And the package in chum-testing is here: Show sailfishos:chum:testing / waypipe - SailfishOS Open Build Service

One limitation of the current package is that both DMABUF and VAAPI functionality of waypipe is disabled, as we lack (afaik) the necessary dependencies, libvaapi and libgbm.


BTW, instead of a single KDE app like in the example above, you can even run a full Plasma desktop over the network.

Well I say run.

It will start and show something on the phone. It will not be usable. Or at least it was not on my setup.

But you can

user@sailfishpone:~ $ waypipe ssh myuser@linuxbox plasmashell

Hey, thanks for the package.
Played some time with it. Looks interesting.
I was able to run telegram-desktop from Arch lxc container (harbour-containers from chum) via ssh.

waypipe ssh -p 222 user@ env QT_QPA_PLATFORM=wayland-egl QT_SCALE_FACTOR=2 telegram-desktop

Might be used to play with remote QT apps, but not stable because lipstick has different features then other desktop wm (like new windows, resize etc).

p.s. also I’ve tried desktop (client) → phone → lxc Arch container (server) and it works with telegram-desktop also.


Hm I wonder if running a nested WM via waypipe, and then the application on the WM would help with that?

Something like waypipe mutter --nested and then launch the app on mutter?

Not sure (I’m not fully understand this approach). It sounds like much easier just to start lxc container in a separate window (maybe with plasma-mobile interface, not available right now in harbour-containers, but should be achievable).

LXC itself doesn’t provide any virtual framebuffer to write to. You need another software to provide something for the graphical applications in the containers that then displays this on your host or share the access files of your hosts gpu and compositor with the guest. Waypipe is a fitting solution to solve this problem.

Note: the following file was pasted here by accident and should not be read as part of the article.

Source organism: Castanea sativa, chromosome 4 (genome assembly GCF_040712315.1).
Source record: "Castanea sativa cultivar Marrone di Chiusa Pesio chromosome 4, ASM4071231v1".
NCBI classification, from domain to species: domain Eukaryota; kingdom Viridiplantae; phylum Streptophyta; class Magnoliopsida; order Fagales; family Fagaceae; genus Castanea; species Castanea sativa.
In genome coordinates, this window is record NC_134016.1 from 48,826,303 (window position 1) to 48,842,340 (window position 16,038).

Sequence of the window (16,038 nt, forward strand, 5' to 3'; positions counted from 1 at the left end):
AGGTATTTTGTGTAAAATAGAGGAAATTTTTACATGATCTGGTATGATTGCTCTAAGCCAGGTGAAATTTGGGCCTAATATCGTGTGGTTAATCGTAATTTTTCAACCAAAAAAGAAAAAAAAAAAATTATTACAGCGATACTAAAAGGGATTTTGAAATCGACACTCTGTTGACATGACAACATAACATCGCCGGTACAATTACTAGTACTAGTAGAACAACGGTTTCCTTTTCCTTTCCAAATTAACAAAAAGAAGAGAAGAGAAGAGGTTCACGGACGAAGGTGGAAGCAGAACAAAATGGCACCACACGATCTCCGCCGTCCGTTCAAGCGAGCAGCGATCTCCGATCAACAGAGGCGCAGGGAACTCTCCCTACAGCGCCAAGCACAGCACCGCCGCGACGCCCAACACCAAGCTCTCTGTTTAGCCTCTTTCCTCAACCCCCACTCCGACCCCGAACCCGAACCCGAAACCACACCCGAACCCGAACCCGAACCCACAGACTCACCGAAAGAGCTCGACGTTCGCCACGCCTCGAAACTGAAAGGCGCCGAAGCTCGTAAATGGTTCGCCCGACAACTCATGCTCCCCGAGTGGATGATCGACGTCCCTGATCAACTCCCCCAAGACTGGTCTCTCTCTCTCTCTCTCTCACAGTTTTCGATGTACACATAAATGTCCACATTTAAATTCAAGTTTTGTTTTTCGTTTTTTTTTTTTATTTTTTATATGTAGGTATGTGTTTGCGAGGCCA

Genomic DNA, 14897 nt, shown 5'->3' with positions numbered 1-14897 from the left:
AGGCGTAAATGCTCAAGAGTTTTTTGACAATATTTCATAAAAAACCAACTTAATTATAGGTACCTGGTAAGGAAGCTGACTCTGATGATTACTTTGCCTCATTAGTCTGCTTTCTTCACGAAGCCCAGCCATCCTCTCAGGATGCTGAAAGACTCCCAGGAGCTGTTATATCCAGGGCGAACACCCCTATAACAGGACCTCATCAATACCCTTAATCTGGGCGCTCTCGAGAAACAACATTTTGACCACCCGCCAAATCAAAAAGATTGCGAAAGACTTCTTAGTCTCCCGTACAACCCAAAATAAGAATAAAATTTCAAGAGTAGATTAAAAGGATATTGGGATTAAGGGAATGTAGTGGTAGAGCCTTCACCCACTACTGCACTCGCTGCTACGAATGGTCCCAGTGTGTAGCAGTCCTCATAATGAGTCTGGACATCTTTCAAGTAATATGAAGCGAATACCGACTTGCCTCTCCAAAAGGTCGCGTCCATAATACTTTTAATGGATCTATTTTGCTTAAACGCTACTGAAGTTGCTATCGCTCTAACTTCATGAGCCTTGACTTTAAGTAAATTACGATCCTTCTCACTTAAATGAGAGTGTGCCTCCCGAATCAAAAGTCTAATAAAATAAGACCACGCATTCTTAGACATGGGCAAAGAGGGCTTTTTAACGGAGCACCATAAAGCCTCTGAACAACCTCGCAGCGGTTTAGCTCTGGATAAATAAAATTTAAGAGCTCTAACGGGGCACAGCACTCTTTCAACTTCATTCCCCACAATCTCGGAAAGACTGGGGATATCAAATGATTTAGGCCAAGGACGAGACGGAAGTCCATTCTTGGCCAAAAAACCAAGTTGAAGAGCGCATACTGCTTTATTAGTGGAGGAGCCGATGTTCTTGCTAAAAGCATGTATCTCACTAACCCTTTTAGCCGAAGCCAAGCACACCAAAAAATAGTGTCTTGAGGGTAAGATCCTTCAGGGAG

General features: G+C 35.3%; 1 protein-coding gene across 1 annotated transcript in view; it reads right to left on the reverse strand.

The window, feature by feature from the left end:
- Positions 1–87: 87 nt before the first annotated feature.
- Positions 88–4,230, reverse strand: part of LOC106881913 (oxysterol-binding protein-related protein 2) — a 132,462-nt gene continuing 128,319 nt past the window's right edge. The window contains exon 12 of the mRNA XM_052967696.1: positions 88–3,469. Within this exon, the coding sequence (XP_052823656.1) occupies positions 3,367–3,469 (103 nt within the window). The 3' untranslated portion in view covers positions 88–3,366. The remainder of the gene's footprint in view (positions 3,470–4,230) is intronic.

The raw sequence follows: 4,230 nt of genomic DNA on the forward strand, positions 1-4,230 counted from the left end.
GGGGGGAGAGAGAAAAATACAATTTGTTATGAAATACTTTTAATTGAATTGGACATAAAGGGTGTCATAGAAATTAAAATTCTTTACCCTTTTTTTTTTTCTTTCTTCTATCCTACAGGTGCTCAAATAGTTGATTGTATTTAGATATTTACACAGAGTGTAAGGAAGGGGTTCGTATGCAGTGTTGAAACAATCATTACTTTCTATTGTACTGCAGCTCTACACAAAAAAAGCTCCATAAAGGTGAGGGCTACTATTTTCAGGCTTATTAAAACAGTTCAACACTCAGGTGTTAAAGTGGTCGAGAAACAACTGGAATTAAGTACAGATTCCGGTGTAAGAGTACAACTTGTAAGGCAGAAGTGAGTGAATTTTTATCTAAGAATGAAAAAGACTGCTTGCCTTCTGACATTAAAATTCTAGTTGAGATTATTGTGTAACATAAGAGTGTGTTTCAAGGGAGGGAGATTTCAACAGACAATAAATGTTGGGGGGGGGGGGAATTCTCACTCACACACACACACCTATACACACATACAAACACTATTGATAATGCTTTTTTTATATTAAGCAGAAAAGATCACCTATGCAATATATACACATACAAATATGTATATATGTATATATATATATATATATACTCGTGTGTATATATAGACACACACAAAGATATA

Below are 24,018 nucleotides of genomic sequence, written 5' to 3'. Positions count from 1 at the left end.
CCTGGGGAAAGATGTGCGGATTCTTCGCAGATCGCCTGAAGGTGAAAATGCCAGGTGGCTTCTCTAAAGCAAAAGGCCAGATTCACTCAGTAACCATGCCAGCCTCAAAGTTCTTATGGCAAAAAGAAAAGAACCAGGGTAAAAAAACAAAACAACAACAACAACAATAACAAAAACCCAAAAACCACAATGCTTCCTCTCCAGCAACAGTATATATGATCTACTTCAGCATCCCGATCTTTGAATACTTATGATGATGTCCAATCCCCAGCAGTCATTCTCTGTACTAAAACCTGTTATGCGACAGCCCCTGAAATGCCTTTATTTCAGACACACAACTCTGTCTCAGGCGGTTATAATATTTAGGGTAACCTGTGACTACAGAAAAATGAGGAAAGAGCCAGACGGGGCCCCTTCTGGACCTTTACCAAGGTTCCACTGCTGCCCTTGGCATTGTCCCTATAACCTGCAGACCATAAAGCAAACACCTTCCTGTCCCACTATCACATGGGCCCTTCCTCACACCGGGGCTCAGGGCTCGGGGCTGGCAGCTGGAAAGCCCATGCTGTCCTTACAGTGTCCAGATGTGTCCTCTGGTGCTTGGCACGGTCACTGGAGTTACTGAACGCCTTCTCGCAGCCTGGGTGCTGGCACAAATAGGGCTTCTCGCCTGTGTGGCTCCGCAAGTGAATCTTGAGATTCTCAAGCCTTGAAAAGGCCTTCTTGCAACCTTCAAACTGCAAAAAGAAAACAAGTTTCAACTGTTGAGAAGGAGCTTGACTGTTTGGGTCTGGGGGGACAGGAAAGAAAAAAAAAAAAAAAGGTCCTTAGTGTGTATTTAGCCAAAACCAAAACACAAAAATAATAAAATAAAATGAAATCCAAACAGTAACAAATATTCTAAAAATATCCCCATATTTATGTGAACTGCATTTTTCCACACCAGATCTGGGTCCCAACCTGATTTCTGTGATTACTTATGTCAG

Oh that looks super cool! I was thinking about exploring something along those lines to have android apps run on a remote Waydroid container (e.g. on a Raspberry Pi) to avoid killing the battery of the linux smartphone.

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LXC itself doesn’t provide any virtual framebuffer to write to.

Yes, but mentioned harbour-containers application already has automated Xwayland/xfce install and run which already works out of box.

I might be completely wrong here, but if i want to launch a plasma session on m pc, i always do startplasma-wayland . (or x11 for that matter)

That’s correct, but you don’t want to initialize some display compositor etc., you only wand the application part. You already have your Wayland compositor running on the device you use to access the remote machine with.

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There are many paths to Rome, each have their advantages and shortcomings.

Thanks for the clarification, i expected sth like that;)

The solution for this seems to be to use the --display option. So e.g.

waypipe --display /tmp/wp-kodi_${RANDOM} ssh nephros@htpc kodi-standalone

The man page is worth a read.